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eVTOL start up tests



Very exciting to see the Cranfield Aerospace and Rolls Royce JV power up and make system level integration tests under power, very impressive.

Rolls-Royce Testing at Cranfield Airport

According to, Hari Venkitaraman, a student at Cranfield University, posted a video on Reddit of a large-scale electric tiltwing testbed at Cranfield Airport on Oct. 13. Roll-Royce later confirmed that it was their project: “As part of our activity with Cranfield at the Aerospace Integration Research Centre, we have developed a research rig aimed at helping us understand the propulsion systems requirements for future electric and hybrid-electric aircraft. Following the acquisition of Siemens eAircraft business, we are now firmly focusing our efforts on developing all-electric and hybrid-electric propulsion system technology that can be used across a range of aircraft including eVTOLs. Any commercial introduction of an eVTOL powered by a Rolls-Royce system will involve working in collaboration with a range of strategic partners such as airframers, energy storage, electric motor and power electronics specialists and avionics companies.” The overall aircraft propulsion architecture is similar to a concept design released by Rolls-Royce in July 2018. (Source:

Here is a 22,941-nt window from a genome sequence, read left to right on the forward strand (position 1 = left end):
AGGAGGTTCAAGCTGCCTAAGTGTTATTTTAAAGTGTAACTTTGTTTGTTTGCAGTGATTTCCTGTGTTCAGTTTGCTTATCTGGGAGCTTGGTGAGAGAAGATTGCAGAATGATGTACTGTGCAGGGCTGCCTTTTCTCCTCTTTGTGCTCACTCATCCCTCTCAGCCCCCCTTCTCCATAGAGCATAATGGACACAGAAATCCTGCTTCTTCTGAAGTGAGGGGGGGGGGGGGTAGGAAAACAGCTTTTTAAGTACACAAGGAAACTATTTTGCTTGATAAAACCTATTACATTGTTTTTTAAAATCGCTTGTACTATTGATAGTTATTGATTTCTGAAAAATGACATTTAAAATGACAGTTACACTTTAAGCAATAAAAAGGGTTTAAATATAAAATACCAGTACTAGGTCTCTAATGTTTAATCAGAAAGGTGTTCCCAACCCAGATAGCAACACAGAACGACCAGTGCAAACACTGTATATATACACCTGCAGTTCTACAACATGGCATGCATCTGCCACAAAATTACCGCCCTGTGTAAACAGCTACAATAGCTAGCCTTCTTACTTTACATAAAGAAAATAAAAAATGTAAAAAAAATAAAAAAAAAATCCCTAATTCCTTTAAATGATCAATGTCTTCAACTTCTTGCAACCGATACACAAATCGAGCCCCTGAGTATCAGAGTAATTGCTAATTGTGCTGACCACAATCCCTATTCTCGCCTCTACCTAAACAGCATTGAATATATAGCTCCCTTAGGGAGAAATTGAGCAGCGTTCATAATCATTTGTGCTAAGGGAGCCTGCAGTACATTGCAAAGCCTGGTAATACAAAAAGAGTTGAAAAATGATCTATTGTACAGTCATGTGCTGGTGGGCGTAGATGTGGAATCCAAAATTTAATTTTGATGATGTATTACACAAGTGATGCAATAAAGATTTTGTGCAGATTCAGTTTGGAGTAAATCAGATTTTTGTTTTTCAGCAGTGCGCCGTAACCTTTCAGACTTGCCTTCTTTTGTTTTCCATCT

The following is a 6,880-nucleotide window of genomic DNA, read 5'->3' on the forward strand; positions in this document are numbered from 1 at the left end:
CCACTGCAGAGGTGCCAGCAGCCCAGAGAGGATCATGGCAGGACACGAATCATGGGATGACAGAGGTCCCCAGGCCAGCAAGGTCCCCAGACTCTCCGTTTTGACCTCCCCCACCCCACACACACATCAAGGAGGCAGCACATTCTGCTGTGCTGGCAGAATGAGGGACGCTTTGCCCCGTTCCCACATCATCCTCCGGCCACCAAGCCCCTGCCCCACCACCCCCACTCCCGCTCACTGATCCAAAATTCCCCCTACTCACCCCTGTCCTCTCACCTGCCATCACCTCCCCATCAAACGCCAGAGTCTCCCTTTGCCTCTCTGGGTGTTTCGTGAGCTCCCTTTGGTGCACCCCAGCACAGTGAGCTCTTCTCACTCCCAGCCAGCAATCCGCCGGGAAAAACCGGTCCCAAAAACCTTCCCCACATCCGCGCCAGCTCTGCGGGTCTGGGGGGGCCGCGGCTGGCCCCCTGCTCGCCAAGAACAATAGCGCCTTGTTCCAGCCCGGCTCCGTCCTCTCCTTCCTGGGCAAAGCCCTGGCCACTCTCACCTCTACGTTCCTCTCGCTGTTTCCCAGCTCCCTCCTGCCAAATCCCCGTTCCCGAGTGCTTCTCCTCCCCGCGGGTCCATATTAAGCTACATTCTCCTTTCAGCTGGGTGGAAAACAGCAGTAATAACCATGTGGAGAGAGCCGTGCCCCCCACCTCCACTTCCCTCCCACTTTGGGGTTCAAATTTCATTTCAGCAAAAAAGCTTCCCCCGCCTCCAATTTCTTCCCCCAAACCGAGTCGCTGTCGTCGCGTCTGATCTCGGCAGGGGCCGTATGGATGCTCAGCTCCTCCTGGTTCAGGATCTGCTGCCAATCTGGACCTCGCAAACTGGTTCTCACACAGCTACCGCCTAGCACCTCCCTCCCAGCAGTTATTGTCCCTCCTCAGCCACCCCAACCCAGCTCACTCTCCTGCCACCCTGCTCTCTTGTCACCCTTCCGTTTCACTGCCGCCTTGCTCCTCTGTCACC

Aerospace Engineering student at Cranfield University, Hari Venkitaraman, uploaded a video to Reddit’s /r/aerospace community showing an unknown eVTOL protoype with rotating rotors, presumably doing some sort of ground testing at Cranfield Airport. The model appears to be full-scale and features a tilting main wing and horizontal tail that go from nearly horizontal to vertical over the course of the one-minute video.

The model shows great resemblance to a Rolls-Royce concept that was unveiled in July 2018 and it appears this is in fact the same aircraft. The engine manufacturer acquired Siemens’ eAircraft business which would certainly benefit them in developing eVTOL concepts. Rolls-Royce has declined to comment on the appearance of the aircraft and it is unknown if and when it will take to the skies.


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